George Clooney’s new film “The Tender Bar”, which was released on Amazon Prime early in this month, often bored me without leaving much impression on the whole. It is supposed to be a warm, tender, and intimate coming-of-age drama, but the movie only comes to us as a bland and tedious misfire instead, and it also seriously wastes two fairly good performances which deserve better in my inconsequential opinion.
The story, which is based on the memoir of the same name by J.R. Moehrigner, is about Moehringer’s childhood and adulthood memories during the 1970-80s. In 1973, young J.R. (Daniel Ranieri) moved to his grandfather’s house along with his mother Dorothy (Lily Rabe) shortly after her divorce, and he is glad about coming back to his grandfather’s house even though he misses his absent father a bit. The house is never boring for him as being usually full of many other family members besides his grandparents, and his favorite family member is an uncle named Charlie (Ben Affleck), who has run a small local car in the neighborhood.
Young J.R. often comes to Charlie’s bar, and, though he is surely not allowed to drink any booze, he enjoys being around his dear uncle, who willingly encourages his nephew’s interest in reading and writing. After all, the name of his bar came from the author of several books placed in the bar, and he turns out to be quite more perceptive and intelligent than he looks on the surface. At one point, he makes a sincere but sharp comment on his nephew’s little family newspaper, and that certainly makes young J.R. have more confidence about his writing talent.
Meanwhile, young J.R. still misses his father although he knows well how much his mother is sick of her ex-husband. He can only listen to his father’s voice via his father’s radio show, and his father only lets him down after he promises his son to take him to a big baseball game. At least, his father later visits him, but then there is not much conversation between them, and his father soon leaves after having some clash with Charlie, who surely hates his guts for many reasons including the one involved with a little debt between them.
The screenplay by William Monahan could delve deeper into the relationship development between young J.R. and Charlie, but it instead moves onto several years later. J.R., who is played by Tye Sheridan from this point, is now an adolescent boy who is about to apply for the enrollment in Yale University, and he is certainly anxious about whether he will be accepted or not. Even if he is accepted in the end, he really needs the scholarship for studying there, and there is not much possibility for that, but, of course, he eventually receives a letter of acceptance from Yale which also confirms that he will get the scholarship.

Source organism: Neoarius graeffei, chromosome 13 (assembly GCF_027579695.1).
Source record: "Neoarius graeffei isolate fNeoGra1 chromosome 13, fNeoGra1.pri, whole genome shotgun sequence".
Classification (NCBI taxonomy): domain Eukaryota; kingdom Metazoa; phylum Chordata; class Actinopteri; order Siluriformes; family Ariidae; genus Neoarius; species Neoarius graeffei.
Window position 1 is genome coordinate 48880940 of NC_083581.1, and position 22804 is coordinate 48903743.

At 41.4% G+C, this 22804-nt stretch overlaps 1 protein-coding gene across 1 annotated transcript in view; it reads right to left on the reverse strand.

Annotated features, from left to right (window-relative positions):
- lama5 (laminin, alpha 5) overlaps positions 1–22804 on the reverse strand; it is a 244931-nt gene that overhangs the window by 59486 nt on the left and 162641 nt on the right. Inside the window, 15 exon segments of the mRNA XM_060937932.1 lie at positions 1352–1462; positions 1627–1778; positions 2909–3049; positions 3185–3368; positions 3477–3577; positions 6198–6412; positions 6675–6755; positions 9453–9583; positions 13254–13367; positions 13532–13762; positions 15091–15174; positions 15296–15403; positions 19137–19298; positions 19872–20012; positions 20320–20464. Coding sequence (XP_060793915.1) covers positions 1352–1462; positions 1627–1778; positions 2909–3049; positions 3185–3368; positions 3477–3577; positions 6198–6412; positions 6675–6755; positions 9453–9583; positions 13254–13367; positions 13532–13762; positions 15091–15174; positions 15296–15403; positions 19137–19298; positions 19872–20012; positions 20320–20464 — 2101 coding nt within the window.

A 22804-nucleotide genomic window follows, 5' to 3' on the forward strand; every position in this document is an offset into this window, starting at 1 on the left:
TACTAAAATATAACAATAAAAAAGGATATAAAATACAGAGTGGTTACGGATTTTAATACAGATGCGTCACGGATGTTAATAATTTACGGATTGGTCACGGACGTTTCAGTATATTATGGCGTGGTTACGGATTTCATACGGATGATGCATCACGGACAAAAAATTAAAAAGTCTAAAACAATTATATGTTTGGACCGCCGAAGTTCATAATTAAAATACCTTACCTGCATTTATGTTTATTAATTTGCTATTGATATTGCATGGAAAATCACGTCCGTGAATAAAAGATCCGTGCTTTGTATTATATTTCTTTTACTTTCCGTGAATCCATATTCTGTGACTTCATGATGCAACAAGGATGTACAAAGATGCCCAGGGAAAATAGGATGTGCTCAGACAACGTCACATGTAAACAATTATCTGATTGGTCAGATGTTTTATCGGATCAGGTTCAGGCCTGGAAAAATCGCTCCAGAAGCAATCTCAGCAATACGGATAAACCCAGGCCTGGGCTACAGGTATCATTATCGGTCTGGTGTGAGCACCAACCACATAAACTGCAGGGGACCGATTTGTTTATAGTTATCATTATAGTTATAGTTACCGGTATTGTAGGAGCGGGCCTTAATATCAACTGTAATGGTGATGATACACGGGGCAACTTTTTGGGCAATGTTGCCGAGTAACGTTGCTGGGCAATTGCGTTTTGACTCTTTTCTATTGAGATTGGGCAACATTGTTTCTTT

What follows next is your typical campus drama. Our young hero studies a lot on literature along with many other students, and then he finds himself hopelessly falling in love with a pretty female student. While she seems to be willing to have a serious relationship with him, it gradually turns out that she is not so particularly serious about him, and J.R. only comes to find himself stuck in his on-and-off relationship with her during next several years. Although his close friends as well as Charlie advise him to get over that girl, he cannot do that at all even when he eventually graduates four years later, and he is certainly heartbroken when he later comes to learn that he cannot meet her anymore.
Unfortunately, the movie does not give us any sense of growth and maturation from its rather colorless hero in the meantime. While I was amused a bit by a brief lecture scene involved with two certain old literature works, I was disappointed as the movie did not go further than that, and I was also dissatisfied with its superficial handling of its young hero’s problematic relationship with that girl. She is pretty and charming indeed, but we can never fully discern why he cannot easily quit her, and this weak problem is further accentuated by the rather weak presence of Tye Sheridan, who can actually give solid performances as recently shown from Paul Schrader’s “The Card Counter” (2021) but is sadly stuck with his mediocre character here in this film.
While the movie disappointingly under-utilizes many of its various cast members ranging from Lily Rabe to Christopher Lloyd, its two certain cast members manage to acquit themselves well at least. Ben Affleck, who has become a bit more interesting thanks to several recent good performances including his amusing supporting turn in “The Last Duel” (2021), effortlessly slips into his role from the beginning, and it is a shame that the movie does not focus more on his colorful character’s loving relationship with young J.R. In case of young performer Daniel Ranieri, he does more than holding his own place well among Affleck and several adult performers around him, and he virtually steals the scene from Sheridan at one point later in the story.
On the whole, “The Tender Bar” is another disappointment from its director, and that reminds me of how promising Clooney was as a new filmmaker in the early 2000s. After making a debut with “The Confessions of a Dangerous Mind” (2003), he advanced with two Oscar-nominated films “Good Night, and Good Luck” (2005) and “The Ides of March” (2011), but he subsequently went downhill with “The Monument Men” (2014) and “Suburbicon” (2017), and “The Tender Bar” only throws more doubt on the current status of his filmmaking career. I do not know what may come next from him, but I can only hope that “The Tender Bar” will be just another low point before he can be back in his element.